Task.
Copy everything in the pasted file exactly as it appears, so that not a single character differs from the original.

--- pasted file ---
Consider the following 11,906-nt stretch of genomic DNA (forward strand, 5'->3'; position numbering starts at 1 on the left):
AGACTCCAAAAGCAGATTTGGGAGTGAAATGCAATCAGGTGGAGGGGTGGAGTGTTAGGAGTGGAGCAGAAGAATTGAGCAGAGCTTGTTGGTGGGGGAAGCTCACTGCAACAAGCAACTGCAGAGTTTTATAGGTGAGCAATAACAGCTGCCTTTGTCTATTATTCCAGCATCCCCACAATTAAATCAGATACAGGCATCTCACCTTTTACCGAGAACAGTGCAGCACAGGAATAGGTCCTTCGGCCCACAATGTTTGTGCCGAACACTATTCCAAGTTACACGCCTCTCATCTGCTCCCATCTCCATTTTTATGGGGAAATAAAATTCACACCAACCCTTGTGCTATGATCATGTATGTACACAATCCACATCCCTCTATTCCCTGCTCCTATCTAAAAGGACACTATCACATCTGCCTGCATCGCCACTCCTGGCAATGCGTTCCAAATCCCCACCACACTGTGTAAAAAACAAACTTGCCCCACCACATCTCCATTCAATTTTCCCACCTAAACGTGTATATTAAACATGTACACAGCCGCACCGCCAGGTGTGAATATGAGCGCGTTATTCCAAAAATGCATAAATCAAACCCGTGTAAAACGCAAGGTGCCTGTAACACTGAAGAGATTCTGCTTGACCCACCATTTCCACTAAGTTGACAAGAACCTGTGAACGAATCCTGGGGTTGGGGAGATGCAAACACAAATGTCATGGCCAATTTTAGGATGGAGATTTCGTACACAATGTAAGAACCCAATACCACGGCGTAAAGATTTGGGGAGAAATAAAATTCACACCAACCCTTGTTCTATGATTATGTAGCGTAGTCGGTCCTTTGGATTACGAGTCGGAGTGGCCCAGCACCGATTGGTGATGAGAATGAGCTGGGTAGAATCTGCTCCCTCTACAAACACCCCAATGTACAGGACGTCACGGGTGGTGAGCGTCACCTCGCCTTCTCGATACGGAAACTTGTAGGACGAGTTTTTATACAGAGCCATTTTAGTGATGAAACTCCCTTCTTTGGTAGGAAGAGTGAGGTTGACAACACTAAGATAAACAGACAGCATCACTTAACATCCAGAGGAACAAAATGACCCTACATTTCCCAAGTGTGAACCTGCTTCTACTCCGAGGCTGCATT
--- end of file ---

Consider the following 11,906-nt stretch of genomic DNA (forward strand, 5'->3'; position numbering starts at 1 on the left):
AGACTCCAAAAGCAGATTTGGGAGTGAAATGCAATCAGGTGGAGGGGTGGAGTGTTAGGAGTGGAGCAGAAGAATTGAGCAGAGCTTGTTGGTGGGGGAAGCTCACTGCAACAAGCAACTGCAGAGTTTTATAGGTGAGCAATAACAGCTGCCTTTGTCTATTATTCCAGCATCCCCACAATTAAATCAGATACAGGCATCTCACCTTTTACCGAGAACAGTGCAGCACAGGAATAGGTCCTTCGGCCCACAATGTTTGTGCCGAACACTATTCCAAGTTACACGCCTCTCATCTGCTCCCATCTCCATTTTTATGGGGAAATAAAATTCACACCAACCCTTGTGCTATGATCATGTATGTACACAATCCACATCCCTCTATTCCCTGCTCCTATCTAAAAGGACACTATCACATCTGCCTGCATCGCCACTCCTGGCAATGCGTTCCAAATCCCCACCACACTGTGTAAAAAACAAACTTGCCCCACCACATCTCCATTCAATTTTCCCACCTAAACGTGTATATTAAACATGTACACAGCCGCACCGCCAGGTGTGAATATGAGCGCGTTATTCCAAAAATGCATAAATCAAACCCGTGTAAAACGCAAGGTGCCTGTAACACTGAAGAGATTCTGCTTGACCCACCATTTCCACTAAGTTGACAAGAACCTGTGAACGAATCCTGGGGTTGGGGAGATGCAAACACAAATGTCATGGCCAATTTTAGGATGGAGATTTCGTACACAATGTAAGAACCCAATACCACGGCGTAAAGATTTGGGGAGAAATAAAATTCACACCAACCCTTGTTCTATGATTATGTAGCGTAGTCGGTCCTTTGGATTACGAGTCGGAGTGGCCCAGCACCGATTGGTGATGAGAATGAGCTGGGTAGAATCTGCTCCCTCTACAAACACCCCAATGTACAGGACGTCACGGGTGGTGAGCGTCACCTCGCCTTCTCGATACGGAAACTTGTAGGACGAGTTTTTATACAGAGCCATTTTAGTGATGAAACTCCCTTCTTTGGTAGGAAGAGTGAGGTTGACAACACTAAGATAAACAGACAGCATCACTTAACATCCAGAGGAACAAAATGACCCTACATTTCCCAAGTGTGAACCTGCTTCTACTCCGAGGCTGCATT